Send to

Choose Destination
See comment in PubMed Commons below
Am J Pathol. 2009 Jul;175(1):262-70. doi: 10.2353/ajpath.2009.081054. Epub 2009 Jun 18.

Endothelin-converting enzyme-2 is increased in Alzheimer's disease and up-regulated by Abeta.

Author information

  • 1Dementia Research Group, Frenchay Hospital, Bristol, United Kingdom.


Alzheimer's disease (AD) is thought to be caused by the accumulation of amyloid beta (Abeta) peptide within the brain. Endothelin-converting enzyme-2 (ECE-2), which is expressed in neural tissues, cleaves 'big endothelin' to produce the vasoconstrictor endothelin-1. ECE-2 also degrades Abeta. We have examined ECE-2 expression in the temporal cortex of brain tissue from patients with AD, vascular dementia, and controls. Immunohistochemistry with specific antibodies showed ECE-2 to be abundant within pyramidal neurons in both the hippocampus and neocortex, but also to be present in certain astrocytes and microglia, particularly in AD brains. Quantitative real-time PCR showed ECE-2 mRNA to be markedly elevated in AD but not in vascular dementia. ECE-2 protein concentration, measured by sandwich enzyme-linked immunosorbent assay, was also significantly elevated in AD but not in vascular dementia. Exposure of SH-SY5Y human neuroblastoma cells to monomeric or oligomeric Abeta(1-42) caused an initial decrease in ECE-2 mRNA at 4 hours, but a marked increase by 24 hours. Our findings indicate that Abeta accumulation in AD is unlikely to be caused by ECE-2 deficiency. However, ECE-2 expression is up-regulated, perhaps to minimize Abeta accumulation, but this may also be a mechanism through which endothelin-1 production is increased and cerebral blood flow is reduced in AD. Our findings suggest that endothelin-1 receptor antagonists, already licensed for treating other diseases, could be of benefit in AD therapies.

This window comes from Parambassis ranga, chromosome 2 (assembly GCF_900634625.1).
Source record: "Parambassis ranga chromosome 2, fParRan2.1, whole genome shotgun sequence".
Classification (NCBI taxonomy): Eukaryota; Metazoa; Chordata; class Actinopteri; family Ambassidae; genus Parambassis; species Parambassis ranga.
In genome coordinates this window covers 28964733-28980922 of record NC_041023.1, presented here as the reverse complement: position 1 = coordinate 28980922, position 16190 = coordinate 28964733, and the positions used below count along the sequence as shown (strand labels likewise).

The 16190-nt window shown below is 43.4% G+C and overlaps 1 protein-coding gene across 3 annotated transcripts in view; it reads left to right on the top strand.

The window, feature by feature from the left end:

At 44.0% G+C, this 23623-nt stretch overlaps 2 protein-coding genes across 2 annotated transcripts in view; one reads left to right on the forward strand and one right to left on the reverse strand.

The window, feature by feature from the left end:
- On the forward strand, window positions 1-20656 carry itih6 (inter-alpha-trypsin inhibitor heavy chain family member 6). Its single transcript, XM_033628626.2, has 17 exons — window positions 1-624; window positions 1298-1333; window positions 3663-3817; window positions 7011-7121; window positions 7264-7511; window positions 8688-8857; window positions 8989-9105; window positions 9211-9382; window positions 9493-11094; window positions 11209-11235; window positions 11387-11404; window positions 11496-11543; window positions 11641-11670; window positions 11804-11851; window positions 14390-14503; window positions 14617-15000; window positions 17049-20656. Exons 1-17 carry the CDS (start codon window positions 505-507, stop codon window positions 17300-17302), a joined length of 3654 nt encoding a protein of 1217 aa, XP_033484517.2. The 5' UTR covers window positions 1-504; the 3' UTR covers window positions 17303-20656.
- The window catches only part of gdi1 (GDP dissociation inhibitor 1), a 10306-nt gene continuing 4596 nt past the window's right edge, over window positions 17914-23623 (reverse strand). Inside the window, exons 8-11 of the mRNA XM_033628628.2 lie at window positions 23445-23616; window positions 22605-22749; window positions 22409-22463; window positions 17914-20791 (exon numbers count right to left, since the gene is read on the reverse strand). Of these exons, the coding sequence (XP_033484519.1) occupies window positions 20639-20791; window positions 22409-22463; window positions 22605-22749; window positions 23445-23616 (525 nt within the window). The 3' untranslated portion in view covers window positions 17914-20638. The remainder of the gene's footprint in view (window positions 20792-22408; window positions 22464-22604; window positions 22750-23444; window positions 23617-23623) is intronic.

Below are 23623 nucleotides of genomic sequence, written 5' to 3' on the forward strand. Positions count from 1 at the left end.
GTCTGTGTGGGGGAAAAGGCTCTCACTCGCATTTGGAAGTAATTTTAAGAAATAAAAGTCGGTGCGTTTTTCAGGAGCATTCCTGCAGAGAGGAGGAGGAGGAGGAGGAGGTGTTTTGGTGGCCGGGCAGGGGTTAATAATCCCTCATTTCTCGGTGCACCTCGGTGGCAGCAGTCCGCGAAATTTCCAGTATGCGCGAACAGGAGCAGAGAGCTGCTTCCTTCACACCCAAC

[PubMed - indexed for MEDLINE]
Free PMC Article
PubMed Commons home

PubMed Commons

How to join PubMed Commons

    Supplemental Content

    Full text links

    Icon for Elsevier Science Icon for PubMed Central
    Loading ...
    Support Center